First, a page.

Royals stymied in pursuit of first-place Tigers

Vargas labors through five frames; KC falls to 0-5 vs. division rivals

Royals stymied in pursuit of first-place Tigers

KANSAS CITY -- This is not what the Royals had in mind when the Detroit Tigers dropped into Cowtown.

When the series began, Kansas City was just two games behind the first-place Tigers, close enough to take the lead with a sweep. Instead the Royals were wiped out in three straight and are now five games behind, sliding to fourth place in the American League Central standings.

Justin Verlander and the Tigers completed the sweep, 9-4, on an 83-degree Sunday afternoon with 22,504 fans enjoying the sunshine if not necessarily the result. This also gave the Tigers a 5-0 record against KC this season.

"Detroit came in here red-hot," Royals manager Ned Yost said. "The last three games, as a group, there wasn't one hole in their lineup you could count on getting an out from. They were all swinging the bats extremely well."

Over the three games, the Tigers had a 26-8 advantage in runs and in each game everyone in their starting lineup had a least one hit. They outhit the Royals, 42-16.

Yost was asked if he could draw any positives from the series.

"No, nothing positive about it," he said. "We didn't play well, they played great."

On Sunday, Verlander had the Royals no-hit through two outs in the sixth inning.

"He was tough, good fastball, good everything. He's tough to hit," said the Royals' Omar Infante, a Verlander teammate last year. "Great location, inside, outside, changeup -- oh, nasty, man."

Verlander began the sixth by issuing his fourth walk -- and third to Nori Aoki. He sent Infante sprawling from a high inside pitch.

"He felt bad about it," Infante said. "He had a no-hitter going. He was trying to throw a nasty fastball inside, he didn't try to throw it right there. He was trying to throw the ball to a good location."

Infante struck out and Eric Hosmer flied out, turning the batter's box over to Billy Butler. Sure, Butler was aware of the no-hitter,

"Everybody's aware of it," he said. "You're never not aware of a no-hitter."

Butler is an old Verlander tormentor. While Verlander has fashioned a 17-5 record over the Royals, Butler has managed to rock the right-hander for 32 hits in 74 at-bats -- a .432 average. In this game, Butler had flied out deep and struck out before drilling a 96-mph fastball into right field for a single. Verlander would not get his third no-hitter.

"Fastball away, just kind of ran back a little bit over the plate," Tigers catcher Alex Avila said. "Billy's a good hitter. Holding him to one hit, knowing the success he's had off of Justin, fine with that."

Nor would Verlander get his seventh shutout. The Royals struck for three runs in the seventh inning when Salvador Perez doubled, Alcides Escobar singled, Jarrod Dyson drove a two-run triple and Aoki floated a sacrifice fly. That was Verlander's last inning.

Dyson broke out of an 0-for-11 skid with his triple that dropped just shy of the right-field fence.,

"I didn't get all of it," he said. "If I got all of it, man, I'd have been jogging around the bases. There was still a little bit more left in there to get. I just didn't get it."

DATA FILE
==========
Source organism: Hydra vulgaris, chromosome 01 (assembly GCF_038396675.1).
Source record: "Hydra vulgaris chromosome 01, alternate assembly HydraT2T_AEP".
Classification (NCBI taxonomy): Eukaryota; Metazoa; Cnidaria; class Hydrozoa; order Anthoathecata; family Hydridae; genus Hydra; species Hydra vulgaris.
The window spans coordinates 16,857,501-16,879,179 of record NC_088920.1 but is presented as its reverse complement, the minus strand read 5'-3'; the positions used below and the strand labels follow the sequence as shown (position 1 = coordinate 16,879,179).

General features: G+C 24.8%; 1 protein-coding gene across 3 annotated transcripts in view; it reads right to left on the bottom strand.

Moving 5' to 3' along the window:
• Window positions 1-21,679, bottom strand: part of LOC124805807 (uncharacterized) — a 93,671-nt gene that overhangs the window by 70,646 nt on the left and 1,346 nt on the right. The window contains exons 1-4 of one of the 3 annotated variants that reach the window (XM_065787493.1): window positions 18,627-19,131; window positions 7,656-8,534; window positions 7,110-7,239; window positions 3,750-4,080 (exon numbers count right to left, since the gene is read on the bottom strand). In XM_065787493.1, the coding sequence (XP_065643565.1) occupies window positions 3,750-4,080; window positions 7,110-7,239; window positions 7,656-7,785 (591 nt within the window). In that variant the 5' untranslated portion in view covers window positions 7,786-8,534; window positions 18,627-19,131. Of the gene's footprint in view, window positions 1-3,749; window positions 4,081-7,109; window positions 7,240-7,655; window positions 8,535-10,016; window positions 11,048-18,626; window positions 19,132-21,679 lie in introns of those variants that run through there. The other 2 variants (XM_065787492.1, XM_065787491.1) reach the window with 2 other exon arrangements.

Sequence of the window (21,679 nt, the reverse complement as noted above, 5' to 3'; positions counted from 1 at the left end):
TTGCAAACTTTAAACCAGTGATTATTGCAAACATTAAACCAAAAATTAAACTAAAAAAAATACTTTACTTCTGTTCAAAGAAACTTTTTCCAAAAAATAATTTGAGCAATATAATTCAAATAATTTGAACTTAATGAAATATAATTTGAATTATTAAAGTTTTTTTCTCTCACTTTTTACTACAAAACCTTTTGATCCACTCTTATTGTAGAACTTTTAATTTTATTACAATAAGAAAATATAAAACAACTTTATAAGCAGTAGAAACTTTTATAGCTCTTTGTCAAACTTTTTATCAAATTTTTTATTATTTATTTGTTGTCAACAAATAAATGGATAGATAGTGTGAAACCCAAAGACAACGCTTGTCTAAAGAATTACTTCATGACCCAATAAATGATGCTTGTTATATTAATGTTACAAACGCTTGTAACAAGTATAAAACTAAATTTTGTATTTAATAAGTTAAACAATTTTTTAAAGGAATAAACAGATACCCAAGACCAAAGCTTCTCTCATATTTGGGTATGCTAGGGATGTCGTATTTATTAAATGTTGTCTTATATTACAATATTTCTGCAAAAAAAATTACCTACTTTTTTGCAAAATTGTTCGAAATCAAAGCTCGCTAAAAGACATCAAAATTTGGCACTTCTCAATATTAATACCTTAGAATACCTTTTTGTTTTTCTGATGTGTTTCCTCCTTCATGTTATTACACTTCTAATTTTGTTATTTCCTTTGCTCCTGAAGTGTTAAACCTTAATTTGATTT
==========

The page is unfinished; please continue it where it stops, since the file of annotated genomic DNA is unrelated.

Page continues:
Royals left-hander Jason Vargas, so stingy in his first five starts, has experienced a downturn in his fortunes. Last Tuesday, he gave up five runs to Toronto, but the Royals rallied to win.

This time the Tigers roughed him up for seven runs in five innings, Vargas' shortest outing of the year. Two of their 11 hits were home runs, a solo shot by Nick Castellanos and a two-run, 418-foot bomb by Avila.

"It was right down the middle so it was not where you usually want to throw when you've got a guy with two strikes," Vargas said of the pitch to Avila.

"It was hard labor out there for Vargy today," Yost said.

Tim Collins, the lefty reliever just back from rehabbing with Triple-A Omaha, took over for the sixth and pitched two scoreless innings. After Michael Mariot gave up two runs in the eighth, closer Greg Holland pitched a scoreless ninth. Holland wanted some work after being idle for three days.

This three-game trouncing was in contrast to the Tigers-Royals season series last year. That was marked by close games -- all but two of the 19 games were decided by three runs or fewer. It was a series of tight battles and the Royals won the war, 10 games to nine.

"It's going to be a war this year. It's not over," Dyson said. "They're just winning the first beginning of it, that's all. It's all about who'll get the last laugh."

As the Royals packed up for their flight to San Diego, they mulled over their fourth straight loss and getting swept by the team they need to beat in the AL Central.

"Anytime you get swept, no matter who it is, it's disheartening. You don't like to do it," Yost said. "But, we were unfortunate enough to catch them real, real hot. Hopefully next time around, they're going to catch us hot and we'll see what happens."

"We caught a team on fire," Butler said. "Everything they hit found holes, they hit a lot of balls hard. We'll catch 'em later in the year."

Butler was asked if the Royals, going into the Detroit series, had thought much about their opportunity to take over first place.

"I don't think it matters who's in first place on May 4th," Butler said. "I'll leave it at that."

Dick Kaegel is a reporter for This story was not subject to the approval of Major League Baseball or its clubs.